The position has generated speculation that Austria could move closer to the Visegrad group of Hungary, Poland, the Czech Republic and Slovakia than its western EU allies. Kurz, who at 31 is Europe’s youngest leader, warned Friday against “over-interpreting things.”

“There are measures and initiatives where we have goodwill in western European countries,” he told reporters after a meeting of the new Cabinet. “There are others where we will perhaps get applause from the Visegrad countries, and still others where we agree with all other 27 EU member states.”

Kurz plans to visit Paris and Berlin in coming weeks. He said he expects a “good exchange” with German Chancellor Angela Merkel, stressing that “Germany is our biggest neighbor, our most important economic partner.”

Of French President Emmanuel Macron, who has championed efforts to reform the EU, Kurz said: “It is clearly positive for all of us in the European Union that there is a French president who aspires to change something in the European Union.”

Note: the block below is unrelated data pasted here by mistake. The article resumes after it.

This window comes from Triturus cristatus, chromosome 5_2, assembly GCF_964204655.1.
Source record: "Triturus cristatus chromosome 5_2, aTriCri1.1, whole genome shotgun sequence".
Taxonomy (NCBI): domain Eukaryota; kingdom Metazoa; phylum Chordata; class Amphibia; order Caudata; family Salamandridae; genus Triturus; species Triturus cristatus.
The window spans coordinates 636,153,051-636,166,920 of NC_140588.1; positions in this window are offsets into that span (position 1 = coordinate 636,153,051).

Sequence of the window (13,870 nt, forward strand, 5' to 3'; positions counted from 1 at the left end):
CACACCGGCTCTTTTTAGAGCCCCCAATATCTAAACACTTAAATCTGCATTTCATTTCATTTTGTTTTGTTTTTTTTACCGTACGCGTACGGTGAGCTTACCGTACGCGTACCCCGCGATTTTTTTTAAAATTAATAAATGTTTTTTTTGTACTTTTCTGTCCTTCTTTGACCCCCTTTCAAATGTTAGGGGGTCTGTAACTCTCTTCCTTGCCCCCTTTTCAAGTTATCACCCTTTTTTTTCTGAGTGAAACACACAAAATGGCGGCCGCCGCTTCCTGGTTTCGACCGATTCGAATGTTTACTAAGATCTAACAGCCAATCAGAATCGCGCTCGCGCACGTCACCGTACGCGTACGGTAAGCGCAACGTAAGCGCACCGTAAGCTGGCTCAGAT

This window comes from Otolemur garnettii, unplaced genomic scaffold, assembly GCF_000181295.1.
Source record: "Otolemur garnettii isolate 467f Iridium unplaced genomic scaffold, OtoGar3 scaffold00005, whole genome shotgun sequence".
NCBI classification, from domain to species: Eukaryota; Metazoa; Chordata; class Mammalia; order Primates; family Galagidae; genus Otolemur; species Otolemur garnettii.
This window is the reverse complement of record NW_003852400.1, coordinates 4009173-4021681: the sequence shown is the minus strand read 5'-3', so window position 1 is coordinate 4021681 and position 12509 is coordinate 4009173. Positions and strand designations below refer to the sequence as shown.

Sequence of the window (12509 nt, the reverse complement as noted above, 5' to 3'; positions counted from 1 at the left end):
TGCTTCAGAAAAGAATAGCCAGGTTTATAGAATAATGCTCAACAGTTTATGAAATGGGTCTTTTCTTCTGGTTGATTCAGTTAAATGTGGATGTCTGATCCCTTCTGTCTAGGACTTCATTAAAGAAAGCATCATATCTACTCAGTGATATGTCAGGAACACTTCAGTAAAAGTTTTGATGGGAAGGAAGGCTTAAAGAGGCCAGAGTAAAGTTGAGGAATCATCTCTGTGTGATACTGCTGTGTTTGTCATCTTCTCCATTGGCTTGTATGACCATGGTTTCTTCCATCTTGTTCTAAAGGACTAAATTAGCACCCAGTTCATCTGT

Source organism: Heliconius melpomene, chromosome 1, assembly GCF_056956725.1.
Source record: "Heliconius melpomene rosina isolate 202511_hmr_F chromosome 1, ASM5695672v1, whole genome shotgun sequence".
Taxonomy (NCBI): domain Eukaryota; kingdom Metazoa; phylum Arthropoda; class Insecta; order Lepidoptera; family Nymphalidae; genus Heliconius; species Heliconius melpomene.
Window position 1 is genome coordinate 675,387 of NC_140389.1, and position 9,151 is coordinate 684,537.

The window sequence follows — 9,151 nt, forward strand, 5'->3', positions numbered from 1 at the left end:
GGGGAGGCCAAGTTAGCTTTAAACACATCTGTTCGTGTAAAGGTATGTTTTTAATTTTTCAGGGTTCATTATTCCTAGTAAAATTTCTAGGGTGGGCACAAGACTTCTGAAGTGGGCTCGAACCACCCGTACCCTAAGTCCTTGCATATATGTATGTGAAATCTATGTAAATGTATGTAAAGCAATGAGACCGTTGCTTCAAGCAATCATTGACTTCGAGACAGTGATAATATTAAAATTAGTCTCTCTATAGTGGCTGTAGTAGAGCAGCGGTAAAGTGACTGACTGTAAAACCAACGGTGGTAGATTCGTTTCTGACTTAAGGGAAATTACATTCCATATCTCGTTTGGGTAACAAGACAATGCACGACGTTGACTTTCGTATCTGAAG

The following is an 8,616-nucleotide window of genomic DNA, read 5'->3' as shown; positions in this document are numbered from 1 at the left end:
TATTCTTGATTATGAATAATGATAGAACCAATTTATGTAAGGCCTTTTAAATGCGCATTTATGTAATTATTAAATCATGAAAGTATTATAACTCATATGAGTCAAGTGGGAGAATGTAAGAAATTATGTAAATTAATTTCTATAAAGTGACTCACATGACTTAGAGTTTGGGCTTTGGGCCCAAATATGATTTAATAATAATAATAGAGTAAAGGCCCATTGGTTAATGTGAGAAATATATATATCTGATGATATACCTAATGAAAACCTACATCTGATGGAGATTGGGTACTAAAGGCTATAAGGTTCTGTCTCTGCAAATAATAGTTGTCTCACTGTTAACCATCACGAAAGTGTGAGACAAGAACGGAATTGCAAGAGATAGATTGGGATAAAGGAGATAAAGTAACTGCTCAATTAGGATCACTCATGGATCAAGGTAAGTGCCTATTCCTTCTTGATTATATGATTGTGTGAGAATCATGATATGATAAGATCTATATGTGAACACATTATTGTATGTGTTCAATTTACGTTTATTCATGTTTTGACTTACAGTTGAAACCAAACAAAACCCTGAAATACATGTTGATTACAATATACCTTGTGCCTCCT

Kurz called for an EU that is strong on “big questions” such as border security but leaves many policy decisions to countries and regions. Austria will hold the EU’s rotating presidency in the second half of this year, when the bloc should be finalizing terms of Britain’s departure.

“I very much hope that we succeed in organizing an orderly departure by the British,” Kurz said, arguing that a failure to do so would hurt both sides.

Turkey slams Austria ‘discrimination’

2017-12-17

ANKARA – Turkey on Sunday slammed the incoming Austrian government, a coalition between conservatives and the far-right, for “discrimination” after its program contained a pledge that Vienna will not agree to Ankara joining the EU.

The landmark coalition deal, marking the return to power in Austria of the Freedom Party (FPOe), has sparked ripples of concern throughout Europe after a year of successes for far-right movements in Europe.